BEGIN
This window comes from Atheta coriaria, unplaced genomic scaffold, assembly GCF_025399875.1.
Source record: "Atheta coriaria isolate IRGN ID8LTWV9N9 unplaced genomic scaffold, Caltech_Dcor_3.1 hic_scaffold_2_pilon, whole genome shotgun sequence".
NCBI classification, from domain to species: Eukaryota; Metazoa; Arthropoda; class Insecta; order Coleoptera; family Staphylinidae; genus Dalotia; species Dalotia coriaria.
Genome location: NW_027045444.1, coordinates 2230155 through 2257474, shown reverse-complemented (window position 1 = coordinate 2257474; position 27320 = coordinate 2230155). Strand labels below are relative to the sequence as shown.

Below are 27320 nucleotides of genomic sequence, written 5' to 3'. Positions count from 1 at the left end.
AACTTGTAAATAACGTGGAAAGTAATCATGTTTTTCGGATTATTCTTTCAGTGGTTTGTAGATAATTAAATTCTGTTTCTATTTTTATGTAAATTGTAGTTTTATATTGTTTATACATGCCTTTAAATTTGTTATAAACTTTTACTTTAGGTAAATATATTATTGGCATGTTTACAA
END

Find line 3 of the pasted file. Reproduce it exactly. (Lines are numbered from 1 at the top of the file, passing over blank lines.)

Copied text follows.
NCBI classification, from domain to species: Eukaryota; Metazoa; Arthropoda; class Insecta; order Coleoptera; family Staphylinidae; genus Dalotia; species Dalotia coriaria.